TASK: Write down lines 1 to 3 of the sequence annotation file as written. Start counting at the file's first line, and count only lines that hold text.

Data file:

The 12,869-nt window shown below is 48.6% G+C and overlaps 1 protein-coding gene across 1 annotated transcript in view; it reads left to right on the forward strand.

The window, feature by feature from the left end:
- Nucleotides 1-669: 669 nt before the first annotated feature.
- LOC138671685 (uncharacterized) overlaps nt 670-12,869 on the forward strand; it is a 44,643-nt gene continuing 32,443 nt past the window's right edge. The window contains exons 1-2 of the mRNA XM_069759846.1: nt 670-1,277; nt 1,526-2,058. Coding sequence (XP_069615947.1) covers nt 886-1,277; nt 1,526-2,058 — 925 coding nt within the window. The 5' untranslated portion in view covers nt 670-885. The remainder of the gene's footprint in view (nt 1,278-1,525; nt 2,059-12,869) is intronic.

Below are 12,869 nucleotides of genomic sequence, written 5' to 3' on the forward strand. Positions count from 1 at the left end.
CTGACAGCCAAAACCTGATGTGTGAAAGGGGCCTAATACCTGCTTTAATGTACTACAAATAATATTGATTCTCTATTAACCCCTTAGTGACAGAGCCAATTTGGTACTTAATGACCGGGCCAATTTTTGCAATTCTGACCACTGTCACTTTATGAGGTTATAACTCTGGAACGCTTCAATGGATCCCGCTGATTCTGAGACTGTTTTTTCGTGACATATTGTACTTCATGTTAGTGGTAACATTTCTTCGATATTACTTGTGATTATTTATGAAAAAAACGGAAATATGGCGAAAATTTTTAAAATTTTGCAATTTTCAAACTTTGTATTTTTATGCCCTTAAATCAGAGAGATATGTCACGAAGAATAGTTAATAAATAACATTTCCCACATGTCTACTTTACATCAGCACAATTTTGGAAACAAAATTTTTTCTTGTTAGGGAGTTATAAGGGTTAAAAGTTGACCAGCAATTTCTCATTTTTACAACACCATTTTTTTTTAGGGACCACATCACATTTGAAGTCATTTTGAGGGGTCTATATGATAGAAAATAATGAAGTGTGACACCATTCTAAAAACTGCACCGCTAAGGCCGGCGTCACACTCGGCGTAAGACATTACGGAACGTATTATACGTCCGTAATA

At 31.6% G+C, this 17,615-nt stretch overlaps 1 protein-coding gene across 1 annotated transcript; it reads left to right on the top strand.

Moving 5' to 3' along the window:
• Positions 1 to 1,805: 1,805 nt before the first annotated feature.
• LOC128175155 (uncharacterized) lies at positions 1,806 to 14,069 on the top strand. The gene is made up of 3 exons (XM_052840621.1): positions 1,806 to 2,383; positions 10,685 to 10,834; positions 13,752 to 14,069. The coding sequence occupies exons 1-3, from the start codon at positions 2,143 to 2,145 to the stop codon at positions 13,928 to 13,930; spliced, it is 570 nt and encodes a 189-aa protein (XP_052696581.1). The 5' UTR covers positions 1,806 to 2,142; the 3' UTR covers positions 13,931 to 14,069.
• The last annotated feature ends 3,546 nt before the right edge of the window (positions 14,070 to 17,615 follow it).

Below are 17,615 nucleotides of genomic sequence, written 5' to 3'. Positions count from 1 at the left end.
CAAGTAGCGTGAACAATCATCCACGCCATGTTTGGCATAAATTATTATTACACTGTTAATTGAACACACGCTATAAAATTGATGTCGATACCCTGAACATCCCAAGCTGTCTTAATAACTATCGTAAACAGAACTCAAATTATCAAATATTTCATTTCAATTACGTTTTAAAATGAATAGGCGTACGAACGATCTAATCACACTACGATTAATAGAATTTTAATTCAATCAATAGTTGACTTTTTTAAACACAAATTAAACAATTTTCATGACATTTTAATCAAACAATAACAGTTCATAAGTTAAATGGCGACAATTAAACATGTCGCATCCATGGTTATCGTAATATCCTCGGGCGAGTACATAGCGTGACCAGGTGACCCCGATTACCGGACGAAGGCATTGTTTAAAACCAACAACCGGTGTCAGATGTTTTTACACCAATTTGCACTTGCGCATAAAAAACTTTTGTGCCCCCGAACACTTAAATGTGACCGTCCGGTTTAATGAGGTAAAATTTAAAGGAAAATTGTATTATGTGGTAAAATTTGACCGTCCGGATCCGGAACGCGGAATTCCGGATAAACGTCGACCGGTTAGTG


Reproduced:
The 12,869-nt window shown below is 48.6% G+C and overlaps 1 protein-coding gene across 1 annotated transcript in view; it reads left to right on the forward strand.

The window, feature by feature from the left end:
- Nucleotides 1-669: 669 nt before the first annotated feature.